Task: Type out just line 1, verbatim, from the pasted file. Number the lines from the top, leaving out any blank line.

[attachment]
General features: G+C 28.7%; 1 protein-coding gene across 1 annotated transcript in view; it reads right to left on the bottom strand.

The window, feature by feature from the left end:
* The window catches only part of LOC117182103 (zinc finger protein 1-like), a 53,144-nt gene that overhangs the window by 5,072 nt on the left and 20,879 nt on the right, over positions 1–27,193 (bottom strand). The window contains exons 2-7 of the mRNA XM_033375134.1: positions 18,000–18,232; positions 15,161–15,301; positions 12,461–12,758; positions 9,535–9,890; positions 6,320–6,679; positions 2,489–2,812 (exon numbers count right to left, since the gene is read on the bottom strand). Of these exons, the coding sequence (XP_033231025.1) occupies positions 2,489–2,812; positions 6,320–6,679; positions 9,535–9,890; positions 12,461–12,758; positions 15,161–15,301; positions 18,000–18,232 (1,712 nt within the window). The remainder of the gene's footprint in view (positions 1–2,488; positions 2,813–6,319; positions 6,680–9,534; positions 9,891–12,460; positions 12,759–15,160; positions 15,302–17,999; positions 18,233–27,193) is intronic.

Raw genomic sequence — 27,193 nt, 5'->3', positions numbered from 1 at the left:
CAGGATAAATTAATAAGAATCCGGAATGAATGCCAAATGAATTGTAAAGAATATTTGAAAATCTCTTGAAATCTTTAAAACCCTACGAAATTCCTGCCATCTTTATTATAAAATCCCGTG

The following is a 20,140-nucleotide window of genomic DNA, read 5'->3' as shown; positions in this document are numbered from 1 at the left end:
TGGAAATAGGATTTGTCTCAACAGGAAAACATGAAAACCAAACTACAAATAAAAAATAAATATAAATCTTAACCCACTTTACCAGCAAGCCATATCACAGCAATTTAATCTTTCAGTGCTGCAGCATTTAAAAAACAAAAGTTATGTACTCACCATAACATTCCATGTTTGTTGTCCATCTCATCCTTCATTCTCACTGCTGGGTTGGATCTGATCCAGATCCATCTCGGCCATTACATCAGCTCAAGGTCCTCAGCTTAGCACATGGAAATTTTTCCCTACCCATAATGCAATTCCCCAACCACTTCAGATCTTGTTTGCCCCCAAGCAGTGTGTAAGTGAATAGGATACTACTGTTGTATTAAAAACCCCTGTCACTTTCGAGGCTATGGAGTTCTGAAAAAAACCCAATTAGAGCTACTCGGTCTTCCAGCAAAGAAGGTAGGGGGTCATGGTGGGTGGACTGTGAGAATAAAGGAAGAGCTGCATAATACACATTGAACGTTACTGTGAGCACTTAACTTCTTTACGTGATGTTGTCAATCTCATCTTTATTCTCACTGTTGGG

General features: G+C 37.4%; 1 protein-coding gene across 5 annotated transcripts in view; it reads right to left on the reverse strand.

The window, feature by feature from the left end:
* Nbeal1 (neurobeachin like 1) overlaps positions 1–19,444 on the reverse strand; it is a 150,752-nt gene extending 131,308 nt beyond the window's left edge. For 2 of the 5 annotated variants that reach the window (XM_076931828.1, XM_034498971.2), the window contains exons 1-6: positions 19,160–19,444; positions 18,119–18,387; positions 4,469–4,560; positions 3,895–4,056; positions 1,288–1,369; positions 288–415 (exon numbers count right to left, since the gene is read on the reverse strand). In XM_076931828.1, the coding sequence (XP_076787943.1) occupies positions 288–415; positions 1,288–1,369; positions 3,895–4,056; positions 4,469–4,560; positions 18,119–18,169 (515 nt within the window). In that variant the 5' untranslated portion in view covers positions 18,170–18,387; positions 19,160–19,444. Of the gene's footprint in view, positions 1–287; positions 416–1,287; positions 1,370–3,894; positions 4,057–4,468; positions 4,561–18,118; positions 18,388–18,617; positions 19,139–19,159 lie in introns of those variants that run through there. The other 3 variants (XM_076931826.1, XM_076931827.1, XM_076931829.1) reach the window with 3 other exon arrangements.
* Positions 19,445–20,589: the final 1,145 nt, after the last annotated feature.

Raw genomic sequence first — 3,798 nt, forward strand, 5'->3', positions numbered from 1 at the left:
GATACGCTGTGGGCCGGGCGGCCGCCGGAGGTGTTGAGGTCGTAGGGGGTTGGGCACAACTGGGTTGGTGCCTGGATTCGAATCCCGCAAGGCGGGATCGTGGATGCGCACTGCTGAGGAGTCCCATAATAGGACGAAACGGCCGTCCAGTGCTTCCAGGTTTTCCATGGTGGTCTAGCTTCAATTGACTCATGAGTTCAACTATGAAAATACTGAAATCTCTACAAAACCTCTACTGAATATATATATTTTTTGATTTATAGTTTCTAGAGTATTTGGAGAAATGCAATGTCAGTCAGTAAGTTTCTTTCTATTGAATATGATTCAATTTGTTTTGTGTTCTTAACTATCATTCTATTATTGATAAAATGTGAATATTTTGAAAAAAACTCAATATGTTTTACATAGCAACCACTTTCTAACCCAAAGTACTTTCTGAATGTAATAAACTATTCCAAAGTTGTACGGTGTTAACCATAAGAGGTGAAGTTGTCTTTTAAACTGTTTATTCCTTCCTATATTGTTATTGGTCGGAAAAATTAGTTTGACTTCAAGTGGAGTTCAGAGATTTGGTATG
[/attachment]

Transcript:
General features: G+C 28.7%; 1 protein-coding gene across 1 annotated transcript in view; it reads right to left on the bottom strand.